Subject: Identifying a Kitaev spin liquid
This is the public portion of Mr. Perreault's thesis defense. His advisor is Fiona Burnell.

The search for quantum spin liquid physics has been long and storied, but RuCl3 and the iridates A2IrO3 have opened up the possibility of realizing a new family of "Kitaev" quantum spin liquids. The Kitaev honeycomb model is a highly anisotropic quadratic spin model that has an exact QSL ground state. We study the Kitaev model on a variety of 3D lattices with the goal of identifying characteristic signatures of its QSL phase. We use the exact solution to demonstrate several features of the Kitaev QSL both quantitative and qualitative. These include broad Raman spectra characteristic of the fractionalized excitations and rich momentum-dependent RIXS spectra. We discuss how these measurements can probe novel features of these QSL's. For example, topological surface modes accessible to Brillouin scattering, and Landau level peaks in Raman spectra on carefully strained honeycomb fakes. In addition, the technical underpinnings of these calculations are reviewed in detail. Specifically, the theoretical predictions are completed with considerations of the e ects of perturbations, finite temperature studies, and careful analysis of the experimental excitations.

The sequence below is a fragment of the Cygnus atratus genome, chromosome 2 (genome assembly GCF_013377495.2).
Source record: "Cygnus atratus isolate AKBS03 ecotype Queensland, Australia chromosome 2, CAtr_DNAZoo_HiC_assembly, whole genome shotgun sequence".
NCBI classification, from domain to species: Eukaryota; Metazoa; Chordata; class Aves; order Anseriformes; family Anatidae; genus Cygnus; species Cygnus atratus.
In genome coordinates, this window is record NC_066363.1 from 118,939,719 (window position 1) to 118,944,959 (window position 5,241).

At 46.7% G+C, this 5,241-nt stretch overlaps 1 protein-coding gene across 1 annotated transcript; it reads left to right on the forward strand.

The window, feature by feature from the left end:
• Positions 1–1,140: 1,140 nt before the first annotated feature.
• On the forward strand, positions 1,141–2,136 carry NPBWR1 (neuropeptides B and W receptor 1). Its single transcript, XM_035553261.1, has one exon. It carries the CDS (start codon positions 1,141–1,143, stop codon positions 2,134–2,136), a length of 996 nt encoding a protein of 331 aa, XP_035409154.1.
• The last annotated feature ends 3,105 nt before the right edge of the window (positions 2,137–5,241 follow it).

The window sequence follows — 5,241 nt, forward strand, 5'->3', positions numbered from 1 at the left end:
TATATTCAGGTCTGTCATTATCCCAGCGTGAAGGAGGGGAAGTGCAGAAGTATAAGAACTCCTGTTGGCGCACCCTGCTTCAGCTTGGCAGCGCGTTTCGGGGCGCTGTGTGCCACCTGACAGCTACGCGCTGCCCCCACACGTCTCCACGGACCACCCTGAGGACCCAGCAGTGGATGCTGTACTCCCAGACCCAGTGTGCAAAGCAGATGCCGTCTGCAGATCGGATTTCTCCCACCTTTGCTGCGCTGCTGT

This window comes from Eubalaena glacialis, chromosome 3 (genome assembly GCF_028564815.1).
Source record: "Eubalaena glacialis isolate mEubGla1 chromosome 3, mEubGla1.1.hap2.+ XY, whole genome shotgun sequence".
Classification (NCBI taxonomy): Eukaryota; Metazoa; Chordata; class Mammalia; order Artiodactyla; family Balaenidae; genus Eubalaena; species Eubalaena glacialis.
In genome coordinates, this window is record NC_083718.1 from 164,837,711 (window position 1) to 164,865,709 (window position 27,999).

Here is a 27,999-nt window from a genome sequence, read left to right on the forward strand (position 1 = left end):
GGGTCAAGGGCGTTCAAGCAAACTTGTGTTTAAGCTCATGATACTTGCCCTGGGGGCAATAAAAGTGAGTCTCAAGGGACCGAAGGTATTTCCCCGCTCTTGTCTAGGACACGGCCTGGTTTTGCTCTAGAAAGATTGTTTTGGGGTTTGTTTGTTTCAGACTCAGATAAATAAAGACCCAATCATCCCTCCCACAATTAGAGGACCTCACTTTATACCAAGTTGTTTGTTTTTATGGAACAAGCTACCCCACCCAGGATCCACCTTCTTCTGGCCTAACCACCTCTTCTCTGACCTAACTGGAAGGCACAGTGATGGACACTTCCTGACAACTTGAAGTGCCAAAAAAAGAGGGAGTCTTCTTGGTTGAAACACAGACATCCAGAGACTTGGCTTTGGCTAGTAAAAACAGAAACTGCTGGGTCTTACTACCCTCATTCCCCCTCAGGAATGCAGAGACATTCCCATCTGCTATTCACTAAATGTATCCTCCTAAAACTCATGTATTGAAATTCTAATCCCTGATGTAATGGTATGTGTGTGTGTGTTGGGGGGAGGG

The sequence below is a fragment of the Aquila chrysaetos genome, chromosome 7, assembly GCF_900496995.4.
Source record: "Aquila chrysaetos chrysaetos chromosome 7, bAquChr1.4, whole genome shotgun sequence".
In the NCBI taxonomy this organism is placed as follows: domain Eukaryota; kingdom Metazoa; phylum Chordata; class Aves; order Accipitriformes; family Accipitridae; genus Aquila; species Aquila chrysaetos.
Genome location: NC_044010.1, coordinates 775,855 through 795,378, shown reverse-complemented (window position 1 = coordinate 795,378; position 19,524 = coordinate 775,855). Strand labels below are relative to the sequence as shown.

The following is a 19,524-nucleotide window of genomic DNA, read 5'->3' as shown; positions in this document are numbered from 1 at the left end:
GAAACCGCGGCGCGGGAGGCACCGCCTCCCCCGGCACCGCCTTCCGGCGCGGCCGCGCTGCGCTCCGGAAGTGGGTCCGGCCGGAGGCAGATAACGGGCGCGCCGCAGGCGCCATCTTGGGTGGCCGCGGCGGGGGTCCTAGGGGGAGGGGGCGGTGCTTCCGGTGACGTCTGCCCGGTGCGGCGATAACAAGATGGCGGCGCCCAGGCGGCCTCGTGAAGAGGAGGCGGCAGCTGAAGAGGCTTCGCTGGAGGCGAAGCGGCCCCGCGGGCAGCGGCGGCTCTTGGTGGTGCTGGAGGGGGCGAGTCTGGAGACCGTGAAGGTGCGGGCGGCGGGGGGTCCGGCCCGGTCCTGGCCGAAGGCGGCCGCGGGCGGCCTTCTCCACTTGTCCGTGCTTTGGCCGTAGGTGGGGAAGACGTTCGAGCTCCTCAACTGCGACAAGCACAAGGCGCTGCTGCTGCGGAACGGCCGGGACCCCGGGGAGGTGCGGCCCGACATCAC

Friday, December 16th 2016
11:15 am:
Thesis Defense in Akerman Hall 313
Speaker: Alberto Hinojosa Alvarado, University of Minnesota
Subject: Time-reversal symmetry breaking superconductivity in the coexistence phase with magnetism in Fe pnictides
This the public portion of Mr. Alvarado's thesis defense. His advisor is Andrey Chubukov.